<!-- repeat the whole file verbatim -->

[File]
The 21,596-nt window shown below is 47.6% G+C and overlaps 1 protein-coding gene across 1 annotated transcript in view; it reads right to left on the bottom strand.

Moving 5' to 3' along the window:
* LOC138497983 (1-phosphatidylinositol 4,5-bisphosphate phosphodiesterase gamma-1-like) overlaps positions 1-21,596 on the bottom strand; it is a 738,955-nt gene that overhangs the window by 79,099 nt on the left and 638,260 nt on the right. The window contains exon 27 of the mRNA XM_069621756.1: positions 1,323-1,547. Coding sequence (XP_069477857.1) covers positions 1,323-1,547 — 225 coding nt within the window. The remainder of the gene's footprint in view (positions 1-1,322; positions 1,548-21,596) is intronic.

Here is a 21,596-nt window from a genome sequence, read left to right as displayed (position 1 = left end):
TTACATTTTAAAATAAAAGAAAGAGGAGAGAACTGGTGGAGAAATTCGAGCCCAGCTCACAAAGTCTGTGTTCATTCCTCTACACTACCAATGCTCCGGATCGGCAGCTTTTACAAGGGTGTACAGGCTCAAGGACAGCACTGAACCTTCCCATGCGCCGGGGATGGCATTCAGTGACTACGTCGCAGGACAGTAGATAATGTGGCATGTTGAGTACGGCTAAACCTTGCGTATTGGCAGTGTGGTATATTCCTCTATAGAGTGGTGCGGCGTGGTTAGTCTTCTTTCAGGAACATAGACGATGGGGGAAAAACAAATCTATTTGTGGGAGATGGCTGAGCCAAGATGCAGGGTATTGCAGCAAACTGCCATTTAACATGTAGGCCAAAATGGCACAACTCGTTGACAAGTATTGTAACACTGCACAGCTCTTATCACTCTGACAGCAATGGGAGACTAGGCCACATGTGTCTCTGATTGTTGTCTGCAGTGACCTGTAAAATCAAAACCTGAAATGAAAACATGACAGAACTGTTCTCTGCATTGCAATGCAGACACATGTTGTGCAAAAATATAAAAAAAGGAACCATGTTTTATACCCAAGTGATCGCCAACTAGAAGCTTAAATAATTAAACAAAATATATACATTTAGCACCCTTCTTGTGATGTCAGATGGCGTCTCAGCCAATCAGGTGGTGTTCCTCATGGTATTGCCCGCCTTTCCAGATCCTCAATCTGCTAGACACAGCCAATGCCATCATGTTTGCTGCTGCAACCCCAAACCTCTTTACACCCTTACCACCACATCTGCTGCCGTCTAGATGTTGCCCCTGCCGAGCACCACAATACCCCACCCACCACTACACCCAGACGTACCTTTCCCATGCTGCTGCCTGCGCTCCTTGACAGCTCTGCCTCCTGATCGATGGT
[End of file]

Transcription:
The 21,596-nt window shown below is 47.6% G+C and overlaps 1 protein-coding gene across 1 annotated transcript in view; it reads right to left on the bottom strand.

Moving 5' to 3' along the window:
* LOC138497983 (1-phosphatidylinositol 4,5-bisphosphate phosphodiesterase gamma-1-like) overlaps positions 1-21,596 on the bottom strand; it is a 738,955-nt gene that overhangs the window by 79,099 nt on the left and 638,260 nt on the right. The window contains exon 27 of the mRNA XM_069621756.1: positions 1,323-1,547. Coding sequence (XP_069477857.1) covers positions 1,323-1,547 — 225 coding nt within the window. The remainder of the gene's footprint in view (positions 1-1,322; positions 1,548-21,596) is intronic.

Here is a 21,596-nt window from a genome sequence, read left to right as displayed (position 1 = left end):
TTACATTTTAAAATAAAAGAAAGAGGAGAGAACTGGTGGAGAAATTCGAGCCCAGCTCACAAAGTCTGTGTTCATTCCTCTACACTACCAATGCTCCGGATCGGCAGCTTTTACAAGGGTGTACAGGCTCAAGGACAGCACTGAACCTTCCCATGCGCCGGGGATGGCATTCAGTGACTACGTCGCAGGACAGTAGATAATGTGGCATGTTGAGTACGGCTAAACCTTGCGTATTGGCAGTGTGGTATATTCCTCTATAGAGTGGTGCGGCGTGGTTAGTCTTCTTTCAGGAACATAGACGATGGGGGAAAAACAAATCTATTTGTGGGAGATGGCTGAGCCAAGATGCAGGGTATTGCAGCAAACTGCCATTTAACATGTAGGCCAAAATGGCACAACTCGTTGACAAGTATTGTAACACTGCACAGCTCTTATCACTCTGACAGCAATGGGAGACTAGGCCACATGTGTCTCTGATTGTTGTCTGCAGTGACCTGTAAAATCAAAACCTGAAATGAAAACATGACAGAACTGTTCTCTGCATTGCAATGCAGACACATGTTGTGCAAAAATATAAAAAAAGGAACCATGTTTTATACCCAAGTGATCGCCAACTAGAAGCTTAAATAATTAAACAAAATATATACATTTAGCACCCTTCTTGTGATGTCAGATGGCGTCTCAGCCAATCAGGTGGTGTTCCTCATGGTATTGCCCGCCTTTCCAGATCCTCAATCTGCTAGACACAGCCAATGCCATCATGTTTGCTGCTGCAACCCCAAACCTCTTTACACCCTTACCACCACATCTGCTGCCGTCTAGATGTTGCCCCTGCCGAGCACCACAATACCCCACCCACCACTACACCCAGACGTACCTTTCCCATGCTGCTGCCTGCGCTCCTTGACAGCTCTGCCTCCTGATCGATGGT